Video: Gravitational Potential Energy

A woman walks along a bridge, holding in her hand a small cell phone with a weight of 0.75 N. The phone is held at a height of 1.2 m above the surface of the bridge. The bridge is 4.3 m above the surface of a river. How much greater is the gravitational potential energy of the phone held in the woman’s hand on the bridge than the gravitational potential energy of the phone at the surface of the river?

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Video Transcript

A woman walks along a bridge, holding in her hand a small cell phone with a weight of 0.75 newtons. The phone is held at a height of 1.2 meters above the surface of the bridge. The bridge is 4.3 meters above the surface of a river. How much greater is the gravitational potential energy of the phone held in the woman’s hand on the bridge than the gravitational potential energy of the phone at the surface of the river?

Okay. To start out, let’s clear some space to make a sketch of this situation. Let’s imagine that this is the woman holding this cell phone while she’s walking along a bridge. And we’re told that the height of the cell phone above the surface of the bridge is 1.2 meters. And we’re further told that the bridge itself is above a river. And that the distance between the bridge deck and the river surface is 4.3 meters. We want to contrast the gravitational potential energy of the phone when, in one case, it’s in the woman’s hand and, in another case, when the phone is down at the surface of the river. Maybe she’s dropped it, unfortunately.

To get started on our solution, let’s recall the mathematical relationship for the gravitational potential energy of some object. We can abbreviate that GPE. And it’s equal to the mass of an object multiplied by the acceleration due to gravity multiplied by the height of that object above some reference level. In our case, that reference level is the surface of the river. We can call that a height value of zero meters. That’s our standard or our baseline. And like we said, what we want to solve for here is the difference in the gravitational potential energy of the phone when it’s in the woman’s hand compared to when it’s on the surface of the water.

We could call this difference ΔGPE. And we know that’ll be equal to the gravitational potential energy of the phone when it’s held in the woman’s hand minus the gravitational potential energy of the phone when it’s on the river. Here’s how we’ll write that out. We’ll say that ΔGPE, that change in gravitational potential energy, is equal to the gravitational potential energy of the phone when it’s at the top, that’s when it’s in the woman’s hand, minus the gravitational potential energy of the phone when it’s at the bottom, when it’s on the surface of the water.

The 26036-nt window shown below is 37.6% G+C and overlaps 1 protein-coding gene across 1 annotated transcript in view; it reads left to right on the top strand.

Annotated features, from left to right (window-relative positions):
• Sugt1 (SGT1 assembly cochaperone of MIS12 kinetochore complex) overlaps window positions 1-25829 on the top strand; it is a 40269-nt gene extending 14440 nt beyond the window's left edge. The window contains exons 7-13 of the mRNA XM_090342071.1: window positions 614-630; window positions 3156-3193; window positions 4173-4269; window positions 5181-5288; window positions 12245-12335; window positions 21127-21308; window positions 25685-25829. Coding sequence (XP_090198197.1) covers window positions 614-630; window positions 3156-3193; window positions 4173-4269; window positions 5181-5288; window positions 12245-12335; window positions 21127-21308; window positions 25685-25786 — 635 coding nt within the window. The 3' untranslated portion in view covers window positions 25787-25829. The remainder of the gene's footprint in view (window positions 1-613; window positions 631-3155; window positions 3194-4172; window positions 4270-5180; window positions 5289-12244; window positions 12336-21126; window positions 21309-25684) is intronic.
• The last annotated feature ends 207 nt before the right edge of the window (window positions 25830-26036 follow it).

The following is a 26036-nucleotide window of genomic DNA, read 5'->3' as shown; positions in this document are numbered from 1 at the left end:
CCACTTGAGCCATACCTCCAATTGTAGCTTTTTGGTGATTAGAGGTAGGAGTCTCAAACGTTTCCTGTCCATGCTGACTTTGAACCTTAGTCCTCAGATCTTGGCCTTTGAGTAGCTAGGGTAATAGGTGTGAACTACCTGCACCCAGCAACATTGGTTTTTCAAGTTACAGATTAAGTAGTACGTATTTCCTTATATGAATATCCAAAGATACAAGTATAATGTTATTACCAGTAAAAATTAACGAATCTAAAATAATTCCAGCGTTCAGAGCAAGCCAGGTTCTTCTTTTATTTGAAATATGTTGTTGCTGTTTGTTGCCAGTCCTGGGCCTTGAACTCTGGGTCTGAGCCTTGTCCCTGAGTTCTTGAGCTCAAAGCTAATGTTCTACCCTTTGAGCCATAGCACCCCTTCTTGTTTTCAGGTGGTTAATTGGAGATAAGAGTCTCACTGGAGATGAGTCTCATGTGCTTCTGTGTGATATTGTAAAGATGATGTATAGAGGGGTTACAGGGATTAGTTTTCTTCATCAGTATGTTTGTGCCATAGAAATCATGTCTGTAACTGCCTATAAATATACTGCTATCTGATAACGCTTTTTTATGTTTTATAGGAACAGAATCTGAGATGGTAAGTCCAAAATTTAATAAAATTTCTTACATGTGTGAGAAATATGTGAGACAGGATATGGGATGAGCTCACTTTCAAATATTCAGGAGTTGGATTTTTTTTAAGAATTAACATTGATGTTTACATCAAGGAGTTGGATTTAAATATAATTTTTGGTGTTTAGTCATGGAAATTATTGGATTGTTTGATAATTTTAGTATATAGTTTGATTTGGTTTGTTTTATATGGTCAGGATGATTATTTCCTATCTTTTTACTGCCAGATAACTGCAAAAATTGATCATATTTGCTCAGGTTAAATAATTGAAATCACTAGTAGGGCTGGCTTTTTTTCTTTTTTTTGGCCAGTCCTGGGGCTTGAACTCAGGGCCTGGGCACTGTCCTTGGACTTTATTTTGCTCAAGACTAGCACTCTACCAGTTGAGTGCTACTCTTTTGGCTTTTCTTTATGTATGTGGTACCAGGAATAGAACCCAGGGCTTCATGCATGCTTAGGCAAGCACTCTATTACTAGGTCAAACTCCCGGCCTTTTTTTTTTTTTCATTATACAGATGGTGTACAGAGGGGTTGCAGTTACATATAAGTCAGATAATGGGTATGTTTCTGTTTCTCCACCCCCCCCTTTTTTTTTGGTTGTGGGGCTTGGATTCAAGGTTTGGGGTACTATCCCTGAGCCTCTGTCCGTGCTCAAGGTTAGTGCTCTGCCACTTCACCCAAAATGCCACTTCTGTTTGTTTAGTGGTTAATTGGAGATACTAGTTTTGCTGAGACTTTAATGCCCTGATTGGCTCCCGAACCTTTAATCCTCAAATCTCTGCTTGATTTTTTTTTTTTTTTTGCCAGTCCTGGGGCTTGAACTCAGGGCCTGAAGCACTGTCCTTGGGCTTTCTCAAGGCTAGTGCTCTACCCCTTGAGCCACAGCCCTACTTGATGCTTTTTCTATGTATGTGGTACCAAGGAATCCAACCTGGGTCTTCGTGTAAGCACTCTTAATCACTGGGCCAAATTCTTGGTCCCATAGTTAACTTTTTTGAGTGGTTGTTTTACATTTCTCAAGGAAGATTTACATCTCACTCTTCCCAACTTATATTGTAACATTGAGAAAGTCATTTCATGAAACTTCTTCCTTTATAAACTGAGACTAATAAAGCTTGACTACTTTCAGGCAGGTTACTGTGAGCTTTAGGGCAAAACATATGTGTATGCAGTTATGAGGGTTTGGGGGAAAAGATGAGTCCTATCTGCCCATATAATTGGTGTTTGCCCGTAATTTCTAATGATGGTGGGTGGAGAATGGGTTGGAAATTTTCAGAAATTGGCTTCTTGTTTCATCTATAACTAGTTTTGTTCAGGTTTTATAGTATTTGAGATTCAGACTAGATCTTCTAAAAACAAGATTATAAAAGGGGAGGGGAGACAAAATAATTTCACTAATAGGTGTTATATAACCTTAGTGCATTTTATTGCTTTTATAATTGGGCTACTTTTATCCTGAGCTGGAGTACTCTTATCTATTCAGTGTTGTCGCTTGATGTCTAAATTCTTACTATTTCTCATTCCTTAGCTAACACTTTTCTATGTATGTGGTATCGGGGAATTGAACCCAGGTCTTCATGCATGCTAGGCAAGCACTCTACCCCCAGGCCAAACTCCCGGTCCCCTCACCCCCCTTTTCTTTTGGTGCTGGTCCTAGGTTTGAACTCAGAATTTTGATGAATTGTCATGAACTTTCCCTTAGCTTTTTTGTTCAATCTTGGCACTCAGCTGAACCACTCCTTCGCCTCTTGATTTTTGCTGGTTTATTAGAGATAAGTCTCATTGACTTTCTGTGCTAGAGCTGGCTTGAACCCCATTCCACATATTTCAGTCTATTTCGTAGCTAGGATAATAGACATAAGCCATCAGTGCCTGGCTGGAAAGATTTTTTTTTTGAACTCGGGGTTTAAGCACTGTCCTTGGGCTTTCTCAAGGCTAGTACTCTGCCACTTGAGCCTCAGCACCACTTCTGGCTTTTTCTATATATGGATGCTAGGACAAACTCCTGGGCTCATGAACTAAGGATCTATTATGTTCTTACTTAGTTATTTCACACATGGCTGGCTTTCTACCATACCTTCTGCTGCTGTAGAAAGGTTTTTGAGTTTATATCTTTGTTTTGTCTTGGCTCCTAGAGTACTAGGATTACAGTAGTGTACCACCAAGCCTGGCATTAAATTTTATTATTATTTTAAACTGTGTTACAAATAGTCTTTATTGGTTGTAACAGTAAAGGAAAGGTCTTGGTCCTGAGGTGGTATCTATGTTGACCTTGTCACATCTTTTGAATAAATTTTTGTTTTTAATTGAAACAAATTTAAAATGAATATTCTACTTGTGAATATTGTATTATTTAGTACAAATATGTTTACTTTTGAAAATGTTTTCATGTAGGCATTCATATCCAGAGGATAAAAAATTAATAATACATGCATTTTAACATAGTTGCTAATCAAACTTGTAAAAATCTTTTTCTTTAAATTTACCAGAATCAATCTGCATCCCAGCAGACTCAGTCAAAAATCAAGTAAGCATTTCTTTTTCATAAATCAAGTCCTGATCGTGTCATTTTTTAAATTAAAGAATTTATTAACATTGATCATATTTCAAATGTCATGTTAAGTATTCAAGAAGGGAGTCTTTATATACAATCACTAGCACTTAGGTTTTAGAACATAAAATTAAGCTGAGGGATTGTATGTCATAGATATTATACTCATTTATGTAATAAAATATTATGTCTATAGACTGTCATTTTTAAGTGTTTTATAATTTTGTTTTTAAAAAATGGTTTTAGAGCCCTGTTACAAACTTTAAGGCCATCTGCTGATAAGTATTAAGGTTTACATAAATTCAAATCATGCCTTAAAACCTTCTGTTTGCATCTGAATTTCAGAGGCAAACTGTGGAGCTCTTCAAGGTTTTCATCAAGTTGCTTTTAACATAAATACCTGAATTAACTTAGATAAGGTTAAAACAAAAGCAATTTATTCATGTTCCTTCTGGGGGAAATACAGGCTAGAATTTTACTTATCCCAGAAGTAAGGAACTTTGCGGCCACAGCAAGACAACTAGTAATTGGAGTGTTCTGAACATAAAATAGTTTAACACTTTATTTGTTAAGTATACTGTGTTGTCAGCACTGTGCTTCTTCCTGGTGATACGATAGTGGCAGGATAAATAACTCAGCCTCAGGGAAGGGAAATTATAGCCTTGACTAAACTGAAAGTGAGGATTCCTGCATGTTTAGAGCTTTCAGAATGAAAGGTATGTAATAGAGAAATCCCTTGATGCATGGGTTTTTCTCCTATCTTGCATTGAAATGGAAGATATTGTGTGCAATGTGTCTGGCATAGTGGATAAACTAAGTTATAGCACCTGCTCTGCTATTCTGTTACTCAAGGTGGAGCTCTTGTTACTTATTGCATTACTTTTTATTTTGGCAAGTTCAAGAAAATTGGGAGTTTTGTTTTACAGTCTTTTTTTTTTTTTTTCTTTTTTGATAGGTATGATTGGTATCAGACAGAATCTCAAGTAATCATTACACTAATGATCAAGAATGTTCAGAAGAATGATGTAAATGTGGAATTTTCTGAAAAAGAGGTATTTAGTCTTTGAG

Now that we have this equation, we can apply our general relationship for the gravitational potential energy of a mass of object. So then, ΔGPE is equal to the phone mass times the acceleration due to gravity times the height of the phone at the top of its position, when it’s in the women’s hand, minus the phone’s mass times lowercase 𝑔 times the height of the phone when it’s just on the surface of the water. Looking at the right-hand side of this equation, we see that the factors of 𝑚 and 𝑔 are common to both terms. That means we can factor them out. So, this change in gravitational potential energy is equal to the phone mass times 𝑔 times the change in its height, ℎ sub 𝑡 minus ℎ sub 𝑏. Now that we’ve written out these heights, let’s label them on our sketch.

We know that ℎ sub 𝑡 is the height of the phone when it’s being held in the woman’s hand. That’s up here. And we know that ℎ sub 𝑏 is the height of the phone when it’s just above the surface of the water. That’s right here. But now notice something about ℎ sub 𝑏. That’s equal to where we’ve set our zero reference for height. We’ve said that ℎ sub 𝑏 is equal to ℎ, which is equal to zero meters. So, if we go to our equation for the change in gravitational potential energy, we can cross out ℎ sub 𝑏 and replace it with a zero. Which means that our overall expression reduces to 𝑚, the mass of the phone, times 𝑔, the acceleration due to gravity, multiplied by ℎ sub 𝑡, the height of the phone when it’s in the woman’s hand. And what is that height? Well, it’s the sum of the height from the river to the bridge and from the bridge to the woman’s hand. 4.3 meters plus 1.2 meters. And if we add these two terms together, we get a result of 5.5 meters.

So, now all that remains is for us to plug in for 𝑚 and 𝑔, the mass of the phone and the acceleration due to gravity. And actually, we don’t have to plug in for them separately. But we can do it all at once. And the reason for that is, we were told in the problem statement that the weight of the phone is equal to 0.75 newtons. Well, we’ll write that this way. We’ll say capital 𝑊 is equal to 0.75 newtons. But what is the weight of a mass of object? Well, we know the weight of a mass of object, capital 𝑊, is equal to 𝑚 times the acceleration of the gravitational field it’s in. In our case, since we’re on the surface of the Earth, that acceleration is lowercase 𝑔, 9.8 meters per second squared. This all means that we can replace 𝑚 times 𝑔 in our expression with our value for 𝑊. That is, we can replace it with 0.75 newtons.

All that’s left for us to do now is to multiply this value by the distance, 5.5 meters. When we do, we find a result of 4.125 joules. That’s the difference in the gravitational potential energy of the phone from when it’s in the woman’s hand to when it’s on the surface of the river.

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